The project, Investigating & Archiving the Scholarly Git Experience, addresses the need to investigate how academics are using Git hosting platforms, how they can be adapted to academic needs, and how the scholarship hosted on them can be archived.
The results of this project aim to inform the way code and annotations on Git hosting platforms move from a phase where they are highly active and collaborative, to a state where they are stable, permanently citable, and under active, professional preservation.
In the first phase of the project, we will investigate the extent to which current Git environments are supportive or unsupportive of academics (and which types of academics), and identify where the gaps in features lie. In the second phase, we will evaluate the extent to which the scholarship on Git hosting platforms is being adequately preserved by professionals.
We plan to develop a production-ready archival specification which combines strategies from web archiving with extensions to existing specifications for bundling and preserving source code (to capture the scholarly ephemera). We also will identify potential changes to Git hosting platforms that would align them with the needs of academia. The research community will be given tailored solutions to existing problems and libraries will be better equipped to fulfill their mission of preserving scholarship.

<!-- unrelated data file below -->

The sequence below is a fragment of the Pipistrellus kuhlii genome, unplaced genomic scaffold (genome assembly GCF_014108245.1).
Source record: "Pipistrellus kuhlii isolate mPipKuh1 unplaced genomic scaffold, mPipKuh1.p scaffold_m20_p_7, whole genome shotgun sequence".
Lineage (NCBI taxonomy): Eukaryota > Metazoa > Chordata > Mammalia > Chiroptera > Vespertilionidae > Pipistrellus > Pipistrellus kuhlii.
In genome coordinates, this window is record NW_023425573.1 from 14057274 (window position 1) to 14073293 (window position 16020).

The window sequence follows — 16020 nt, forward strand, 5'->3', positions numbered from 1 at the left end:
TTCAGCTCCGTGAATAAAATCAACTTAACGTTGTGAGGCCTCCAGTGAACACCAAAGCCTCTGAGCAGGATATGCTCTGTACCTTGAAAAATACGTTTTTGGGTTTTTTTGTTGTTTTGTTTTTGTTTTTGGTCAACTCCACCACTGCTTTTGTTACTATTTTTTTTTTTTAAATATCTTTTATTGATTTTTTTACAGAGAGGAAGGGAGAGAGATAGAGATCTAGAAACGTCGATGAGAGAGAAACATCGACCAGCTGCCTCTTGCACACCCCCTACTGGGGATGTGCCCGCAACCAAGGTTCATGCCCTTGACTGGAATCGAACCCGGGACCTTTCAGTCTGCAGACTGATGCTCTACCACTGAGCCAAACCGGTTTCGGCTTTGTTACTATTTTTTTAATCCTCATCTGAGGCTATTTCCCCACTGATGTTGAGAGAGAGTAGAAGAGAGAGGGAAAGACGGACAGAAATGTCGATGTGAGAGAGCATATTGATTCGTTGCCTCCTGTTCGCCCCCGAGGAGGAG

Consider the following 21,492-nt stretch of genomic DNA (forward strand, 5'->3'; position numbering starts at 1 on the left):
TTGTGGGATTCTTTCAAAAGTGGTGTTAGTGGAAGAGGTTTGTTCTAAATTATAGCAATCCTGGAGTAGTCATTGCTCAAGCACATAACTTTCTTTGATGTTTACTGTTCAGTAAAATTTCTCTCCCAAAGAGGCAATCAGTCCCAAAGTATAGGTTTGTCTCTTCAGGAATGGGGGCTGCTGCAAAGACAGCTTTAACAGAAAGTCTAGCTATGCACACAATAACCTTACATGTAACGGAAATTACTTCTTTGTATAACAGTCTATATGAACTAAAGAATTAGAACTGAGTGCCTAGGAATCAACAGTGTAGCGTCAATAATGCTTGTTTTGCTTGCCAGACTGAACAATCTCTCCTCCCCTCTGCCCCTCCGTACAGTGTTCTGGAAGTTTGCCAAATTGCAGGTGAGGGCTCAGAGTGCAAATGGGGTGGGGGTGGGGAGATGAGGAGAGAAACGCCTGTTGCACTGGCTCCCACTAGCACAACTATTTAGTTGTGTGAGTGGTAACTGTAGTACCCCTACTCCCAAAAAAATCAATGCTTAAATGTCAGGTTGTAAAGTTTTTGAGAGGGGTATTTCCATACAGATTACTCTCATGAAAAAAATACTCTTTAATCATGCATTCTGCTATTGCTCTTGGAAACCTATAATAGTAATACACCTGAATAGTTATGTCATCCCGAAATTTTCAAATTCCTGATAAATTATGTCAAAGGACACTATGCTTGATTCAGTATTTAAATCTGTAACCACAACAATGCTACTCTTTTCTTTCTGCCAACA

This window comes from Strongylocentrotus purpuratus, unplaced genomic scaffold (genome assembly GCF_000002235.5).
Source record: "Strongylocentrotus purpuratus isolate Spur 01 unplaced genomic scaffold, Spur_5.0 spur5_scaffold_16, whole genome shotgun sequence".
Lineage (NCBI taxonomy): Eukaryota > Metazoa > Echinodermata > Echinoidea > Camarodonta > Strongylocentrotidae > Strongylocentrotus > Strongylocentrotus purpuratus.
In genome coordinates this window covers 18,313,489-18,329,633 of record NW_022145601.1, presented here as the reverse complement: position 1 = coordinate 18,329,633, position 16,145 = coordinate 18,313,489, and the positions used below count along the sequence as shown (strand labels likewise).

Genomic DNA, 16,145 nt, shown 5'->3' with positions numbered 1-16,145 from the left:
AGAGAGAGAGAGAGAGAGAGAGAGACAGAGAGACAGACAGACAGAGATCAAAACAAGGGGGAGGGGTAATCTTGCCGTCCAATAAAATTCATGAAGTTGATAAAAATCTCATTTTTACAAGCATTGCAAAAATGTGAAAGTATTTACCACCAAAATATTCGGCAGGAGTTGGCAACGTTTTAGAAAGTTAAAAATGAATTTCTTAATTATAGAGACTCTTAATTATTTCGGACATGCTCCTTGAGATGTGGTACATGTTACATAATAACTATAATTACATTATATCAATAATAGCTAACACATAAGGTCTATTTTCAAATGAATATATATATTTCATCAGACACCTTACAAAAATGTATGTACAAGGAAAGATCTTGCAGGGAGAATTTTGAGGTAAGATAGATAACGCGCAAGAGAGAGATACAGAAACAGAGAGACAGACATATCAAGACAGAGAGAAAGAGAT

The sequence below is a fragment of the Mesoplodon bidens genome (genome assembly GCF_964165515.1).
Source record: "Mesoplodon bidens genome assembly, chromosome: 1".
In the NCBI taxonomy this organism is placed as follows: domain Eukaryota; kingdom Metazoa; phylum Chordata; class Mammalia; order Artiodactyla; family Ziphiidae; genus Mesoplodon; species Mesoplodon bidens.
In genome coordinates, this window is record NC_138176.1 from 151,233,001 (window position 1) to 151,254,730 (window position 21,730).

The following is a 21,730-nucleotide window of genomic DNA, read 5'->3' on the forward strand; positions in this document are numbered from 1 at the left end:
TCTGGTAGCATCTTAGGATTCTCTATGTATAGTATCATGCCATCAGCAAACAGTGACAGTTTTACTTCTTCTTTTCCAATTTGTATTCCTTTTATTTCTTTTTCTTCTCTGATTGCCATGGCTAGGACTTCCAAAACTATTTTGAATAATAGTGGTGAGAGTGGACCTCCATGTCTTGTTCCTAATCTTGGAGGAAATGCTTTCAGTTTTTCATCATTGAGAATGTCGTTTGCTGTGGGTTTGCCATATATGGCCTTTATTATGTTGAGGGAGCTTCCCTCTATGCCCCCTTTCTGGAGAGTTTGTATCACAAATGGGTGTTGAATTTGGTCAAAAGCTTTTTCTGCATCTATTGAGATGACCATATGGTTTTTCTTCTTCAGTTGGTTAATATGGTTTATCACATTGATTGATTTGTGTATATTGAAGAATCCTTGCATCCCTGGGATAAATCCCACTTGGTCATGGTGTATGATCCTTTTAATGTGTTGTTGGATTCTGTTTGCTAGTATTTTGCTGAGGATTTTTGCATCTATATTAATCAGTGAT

This project is made possible by funding from the Alfred P. Sloan Foundation.
In addition to the core team listed below, this project wouldn't be possible without the time and efforts of colleagues in NYU's Digital Library Technology Services.